Special EDRA47 intensive on using social science evidence to change built heritage conservation practice

EvidenceEnvironmental Design Research Association Conference, Raleigh, North Carolina, May 18, 2016

As part of my activities with the Environmental Design Research Association’s (EDRA’s) Historic Environment Knowledge Network, I have been working with my co-chair, April Allen, along with Ned Kaufman to design a day-long intensive on conservation and the social sciences at the upcoming EDRA47 conference in Raleigh, North Carolina. The intensive is scheduled for Wednesday, May 18.

The official description for this intensive is as follows:

In 2012, the Association of Critical Heritage Studies (ACHS) was formed at a meeting at the University of Gothenburg, which produced a manifesto of its aims to “ruthlessly criticize” elite notions of cultural heritage and the “fetishising of expert knowledge” to challenge “traditional ways of thinking about and doing heritage.” The manifesto claims that there are too many experts in history, architecture, and art history, and not enough in cultural aspects of heritage. The goal of ACHS is to “democratize heritage” by rejecting the “old, grand, prestigious, expert approved sites, buildings and artefacts that sustain Western narratives of nation, class and science.” Although the field of heritage studies has existed for over 30 years, for the first time, researchers and theorists now have a shared vision of what the future of heritage conservation should look like and it is very different from how conservation is practiced today. Most importantly, however, there is a growing divide between heritage studies theorists who critique heritage conservation practice through the lens of the social sciences and heritage conservation practitioners (e.g., historic preservation) who actually do the on‐the‐ground work of conservation, largely without the use of social sciences. The theorists often do not have a practice background and fail to address the regulatory aspects of conservation and the practitioners are unintentionally excluded from the conversation because they lack a social science background. ACHS’s manifesto fails to address practitioners as allies in their mission to democratize heritage and instead views these professionals only as objects to critique. This intensive will describe this gap and ways to bridge it from a transdisciplinary perspective.

A draft schedule for this intensive is below. Participation from interested historic preservation/heritage conservation practitioners is especially welcome. (The EDRA conference is multidisciplinary and welcomes all individuals with an interest in the built environment/cultural landscapes and environment/behavior research.)

Draft schedule of “Using Applied Social Science Methodologies to Conserve the Historic Environment: Can Evidence Change Practice?”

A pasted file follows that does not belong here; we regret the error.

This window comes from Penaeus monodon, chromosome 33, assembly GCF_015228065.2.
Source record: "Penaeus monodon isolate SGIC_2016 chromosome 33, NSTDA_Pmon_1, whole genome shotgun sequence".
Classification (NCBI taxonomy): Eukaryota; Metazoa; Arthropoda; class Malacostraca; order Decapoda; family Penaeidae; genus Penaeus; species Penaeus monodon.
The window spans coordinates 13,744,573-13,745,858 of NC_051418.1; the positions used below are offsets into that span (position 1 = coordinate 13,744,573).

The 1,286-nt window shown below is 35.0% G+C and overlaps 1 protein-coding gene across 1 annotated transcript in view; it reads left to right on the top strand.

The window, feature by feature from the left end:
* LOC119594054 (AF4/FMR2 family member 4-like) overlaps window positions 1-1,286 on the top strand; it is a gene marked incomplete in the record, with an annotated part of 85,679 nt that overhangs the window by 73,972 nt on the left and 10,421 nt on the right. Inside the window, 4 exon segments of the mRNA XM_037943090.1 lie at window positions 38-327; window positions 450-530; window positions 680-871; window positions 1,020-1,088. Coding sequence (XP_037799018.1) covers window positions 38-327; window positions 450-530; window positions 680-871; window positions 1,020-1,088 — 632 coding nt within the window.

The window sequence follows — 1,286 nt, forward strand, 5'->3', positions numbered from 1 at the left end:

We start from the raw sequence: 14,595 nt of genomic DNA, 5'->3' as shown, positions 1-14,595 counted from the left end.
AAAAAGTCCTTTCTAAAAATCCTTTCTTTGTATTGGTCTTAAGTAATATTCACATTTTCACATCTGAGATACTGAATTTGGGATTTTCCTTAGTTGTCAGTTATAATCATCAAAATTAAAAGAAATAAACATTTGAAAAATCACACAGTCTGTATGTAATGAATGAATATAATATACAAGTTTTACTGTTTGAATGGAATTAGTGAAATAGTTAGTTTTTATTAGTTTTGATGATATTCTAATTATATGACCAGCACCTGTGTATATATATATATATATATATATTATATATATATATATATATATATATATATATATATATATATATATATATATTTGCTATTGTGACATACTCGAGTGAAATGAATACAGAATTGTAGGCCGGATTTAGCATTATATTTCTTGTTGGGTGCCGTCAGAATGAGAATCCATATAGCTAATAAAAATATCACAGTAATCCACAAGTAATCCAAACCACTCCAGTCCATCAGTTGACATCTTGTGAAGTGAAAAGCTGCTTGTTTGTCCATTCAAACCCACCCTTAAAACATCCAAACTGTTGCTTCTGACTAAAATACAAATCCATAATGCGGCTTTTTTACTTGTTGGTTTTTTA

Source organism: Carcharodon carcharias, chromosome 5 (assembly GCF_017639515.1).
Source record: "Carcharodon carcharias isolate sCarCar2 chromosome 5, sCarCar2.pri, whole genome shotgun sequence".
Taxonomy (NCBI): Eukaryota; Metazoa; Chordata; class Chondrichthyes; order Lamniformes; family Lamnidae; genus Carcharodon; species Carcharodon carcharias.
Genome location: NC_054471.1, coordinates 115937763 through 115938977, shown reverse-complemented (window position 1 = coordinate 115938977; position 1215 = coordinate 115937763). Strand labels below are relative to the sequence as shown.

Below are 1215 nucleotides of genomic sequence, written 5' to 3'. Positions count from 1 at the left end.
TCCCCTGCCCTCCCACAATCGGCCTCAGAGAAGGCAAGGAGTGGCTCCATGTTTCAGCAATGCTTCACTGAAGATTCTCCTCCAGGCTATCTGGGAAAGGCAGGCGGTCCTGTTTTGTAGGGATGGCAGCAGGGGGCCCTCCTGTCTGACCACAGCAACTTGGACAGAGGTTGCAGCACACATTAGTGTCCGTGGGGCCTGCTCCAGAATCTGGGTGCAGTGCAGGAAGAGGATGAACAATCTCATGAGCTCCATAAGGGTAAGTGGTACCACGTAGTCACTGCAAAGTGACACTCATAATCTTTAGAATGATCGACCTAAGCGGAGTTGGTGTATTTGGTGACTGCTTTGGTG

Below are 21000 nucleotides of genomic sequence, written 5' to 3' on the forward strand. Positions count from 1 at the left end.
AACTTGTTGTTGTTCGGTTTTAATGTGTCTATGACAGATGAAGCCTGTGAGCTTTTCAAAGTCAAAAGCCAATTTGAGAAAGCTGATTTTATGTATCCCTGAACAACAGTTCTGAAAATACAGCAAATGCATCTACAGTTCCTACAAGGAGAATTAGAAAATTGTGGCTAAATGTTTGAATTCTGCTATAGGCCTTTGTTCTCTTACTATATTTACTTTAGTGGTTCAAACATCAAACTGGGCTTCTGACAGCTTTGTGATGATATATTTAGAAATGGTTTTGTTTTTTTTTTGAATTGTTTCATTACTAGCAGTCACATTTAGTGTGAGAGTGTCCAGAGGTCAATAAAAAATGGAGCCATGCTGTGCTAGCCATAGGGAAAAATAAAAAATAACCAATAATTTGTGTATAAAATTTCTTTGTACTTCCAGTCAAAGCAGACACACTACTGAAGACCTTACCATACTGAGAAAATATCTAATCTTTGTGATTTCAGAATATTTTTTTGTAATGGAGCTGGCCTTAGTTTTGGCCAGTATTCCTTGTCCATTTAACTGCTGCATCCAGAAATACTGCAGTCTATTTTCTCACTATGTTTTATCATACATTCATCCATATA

8:30 am to 8:45 am: Introduction

8:45 to 4:00 Individual presentations (15 minutes each)

8:45 to 11:00 — Gathering and using empirical evidence to influence practice

  • April D. Allen, “How Evidence Can Assist in the Conservation of Historic Buildings”
  • You-Kyong Ahn, “Importance and Preservation of Vernacular Features in Urban Historic District: Case Study of Wealthy Heights in Grand Rapids, Michigan”
  • Daniel Levi, “Attitudes toward Historic Preservation and the Management of Historic Sites”
  • AnnaMarie Bliss, “Image for the Future of the Historic City through Architectural Preservation in Barcelona”
  • Ted Grevstad-Nordbrock, “Using Social Science Methods to Shed Light on Preservation’s Impacts: A Chicago Case Study”
  • Annie McDonald, “The National Register of Historic Places at 50: From an Academic Past to a Pragmatic Future”

Discussion (20-30 minutes)

11:00 to 11:15 — break

11:15 to 1:00 — Bridging practice and theory from a social, cultural, and experiential perspective

  • Jeremy C. Wells, “Are Heritage Conservation Practitioners Only Valuable as Objects to Critique?”
  • Jack D. Elliott, Jr., “Radical Preservation Revisited: A Return to Roots”
  • Michael R. Allen, “Trashing Historic Preservation: Toward a Cultural Heritage Conservation Ethic that Challenges Destruction”

Discussion (15-20 minutes)

1:00 to 2:30 — lunch break (on your own)

2:30 to 3:15 — Pedagogy

  • Barry L. Stiefel, “‘The Places My Granddad Built’: Using Popular Interest in Genealogy as a Pedagogical Segway for Historic Preservation”
  • Melinda Milligan and Michelle Jolly, “Shared Places, Contested Pasts: Interdisciplinary Lessons on Pedagogy and Practice”

Discussion (10 minutes)

3:15 to 3:45 — Challenges for the future

  • Ned Kaufman, “Organizational and Strategic Obstacles for the Future of Evidence-based Heritage Conservation”

Discussion (10-15 minutes)

3:45 to 4:00 — break

4:00 to 5:30 — Discussion on How to Change Practice

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